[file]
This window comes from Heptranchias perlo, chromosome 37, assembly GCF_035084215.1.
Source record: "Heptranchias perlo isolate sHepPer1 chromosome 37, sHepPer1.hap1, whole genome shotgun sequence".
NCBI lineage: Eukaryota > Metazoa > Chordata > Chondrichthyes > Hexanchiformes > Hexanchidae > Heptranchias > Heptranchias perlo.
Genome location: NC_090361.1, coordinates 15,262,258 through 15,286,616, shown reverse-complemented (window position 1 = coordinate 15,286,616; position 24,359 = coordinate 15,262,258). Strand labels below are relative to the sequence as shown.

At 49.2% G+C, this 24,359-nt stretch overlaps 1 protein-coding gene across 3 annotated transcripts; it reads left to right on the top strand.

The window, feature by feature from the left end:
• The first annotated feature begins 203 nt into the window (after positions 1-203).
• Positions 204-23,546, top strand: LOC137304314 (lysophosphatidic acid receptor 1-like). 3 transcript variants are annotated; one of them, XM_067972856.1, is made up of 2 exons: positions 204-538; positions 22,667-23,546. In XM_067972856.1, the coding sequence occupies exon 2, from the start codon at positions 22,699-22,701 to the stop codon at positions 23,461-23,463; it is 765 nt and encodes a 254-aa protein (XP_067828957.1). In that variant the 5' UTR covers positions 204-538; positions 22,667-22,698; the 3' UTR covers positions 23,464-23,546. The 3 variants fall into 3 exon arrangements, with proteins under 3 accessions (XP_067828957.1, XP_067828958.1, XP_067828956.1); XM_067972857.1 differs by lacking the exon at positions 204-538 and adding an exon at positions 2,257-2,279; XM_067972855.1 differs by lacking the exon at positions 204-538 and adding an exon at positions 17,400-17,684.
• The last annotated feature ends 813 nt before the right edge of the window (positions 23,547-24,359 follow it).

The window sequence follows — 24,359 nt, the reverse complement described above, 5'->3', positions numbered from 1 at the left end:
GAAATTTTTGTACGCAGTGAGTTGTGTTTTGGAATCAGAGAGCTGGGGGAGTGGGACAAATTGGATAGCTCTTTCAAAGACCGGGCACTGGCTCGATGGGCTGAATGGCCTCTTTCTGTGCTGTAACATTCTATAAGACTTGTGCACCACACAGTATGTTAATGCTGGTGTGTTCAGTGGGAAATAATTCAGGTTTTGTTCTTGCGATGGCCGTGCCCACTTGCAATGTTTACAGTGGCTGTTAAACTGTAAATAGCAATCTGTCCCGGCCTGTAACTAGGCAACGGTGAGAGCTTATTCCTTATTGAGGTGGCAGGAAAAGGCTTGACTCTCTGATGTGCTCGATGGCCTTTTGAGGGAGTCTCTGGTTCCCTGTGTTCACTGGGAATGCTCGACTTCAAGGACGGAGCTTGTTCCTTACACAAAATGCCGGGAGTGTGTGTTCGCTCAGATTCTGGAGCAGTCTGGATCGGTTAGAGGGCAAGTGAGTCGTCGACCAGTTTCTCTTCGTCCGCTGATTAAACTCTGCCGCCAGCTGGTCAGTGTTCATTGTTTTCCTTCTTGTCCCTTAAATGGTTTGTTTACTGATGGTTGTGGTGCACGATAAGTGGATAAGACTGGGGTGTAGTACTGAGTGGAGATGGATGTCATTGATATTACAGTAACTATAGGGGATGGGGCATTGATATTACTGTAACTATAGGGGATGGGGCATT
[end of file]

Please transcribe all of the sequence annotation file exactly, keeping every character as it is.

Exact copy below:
This window comes from Heptranchias perlo, chromosome 37, assembly GCF_035084215.1.
Source record: "Heptranchias perlo isolate sHepPer1 chromosome 37, sHepPer1.hap1, whole genome shotgun sequence".
NCBI lineage: Eukaryota > Metazoa > Chordata > Chondrichthyes > Hexanchiformes > Hexanchidae > Heptranchias > Heptranchias perlo.
Genome location: NC_090361.1, coordinates 15,262,258 through 15,286,616, shown reverse-complemented (window position 1 = coordinate 15,286,616; position 24,359 = coordinate 15,262,258). Strand labels below are relative to the sequence as shown.

At 49.2% G+C, this 24,359-nt stretch overlaps 1 protein-coding gene across 3 annotated transcripts; it reads left to right on the top strand.

The window, feature by feature from the left end:
• The first annotated feature begins 203 nt into the window (after positions 1-203).
• Positions 204-23,546, top strand: LOC137304314 (lysophosphatidic acid receptor 1-like). 3 transcript variants are annotated; one of them, XM_067972856.1, is made up of 2 exons: positions 204-538; positions 22,667-23,546. In XM_067972856.1, the coding sequence occupies exon 2, from the start codon at positions 22,699-22,701 to the stop codon at positions 23,461-23,463; it is 765 nt and encodes a 254-aa protein (XP_067828957.1). In that variant the 5' UTR covers positions 204-538; positions 22,667-22,698; the 3' UTR covers positions 23,464-23,546. The 3 variants fall into 3 exon arrangements, with proteins under 3 accessions (XP_067828957.1, XP_067828958.1, XP_067828956.1); XM_067972857.1 differs by lacking the exon at positions 204-538 and adding an exon at positions 2,257-2,279; XM_067972855.1 differs by lacking the exon at positions 204-538 and adding an exon at positions 17,400-17,684.
• The last annotated feature ends 813 nt before the right edge of the window (positions 23,547-24,359 follow it).

The window sequence follows — 24,359 nt, the reverse complement described above, 5'->3', positions numbered from 1 at the left end:
GAAATTTTTGTACGCAGTGAGTTGTGTTTTGGAATCAGAGAGCTGGGGGAGTGGGACAAATTGGATAGCTCTTTCAAAGACCGGGCACTGGCTCGATGGGCTGAATGGCCTCTTTCTGTGCTGTAACATTCTATAAGACTTGTGCACCACACAGTATGTTAATGCTGGTGTGTTCAGTGGGAAATAATTCAGGTTTTGTTCTTGCGATGGCCGTGCCCACTTGCAATGTTTACAGTGGCTGTTAAACTGTAAATAGCAATCTGTCCCGGCCTGTAACTAGGCAACGGTGAGAGCTTATTCCTTATTGAGGTGGCAGGAAAAGGCTTGACTCTCTGATGTGCTCGATGGCCTTTTGAGGGAGTCTCTGGTTCCCTGTGTTCACTGGGAATGCTCGACTTCAAGGACGGAGCTTGTTCCTTACACAAAATGCCGGGAGTGTGTGTTCGCTCAGATTCTGGAGCAGTCTGGATCGGTTAGAGGGCAAGTGAGTCGTCGACCAGTTTCTCTTCGTCCGCTGATTAAACTCTGCCGCCAGCTGGTCAGTGTTCATTGTTTTCCTTCTTGTCCCTTAAATGGTTTGTTTACTGATGGTTGTGGTGCACGATAAGTGGATAAGACTGGGGTGTAGTACTGAGTGGAGATGGATGTCATTGATATTACAGTAACTATAGGGGATGGGGCATTGATATTACTGTAACTATAGGGGATGGGGCATT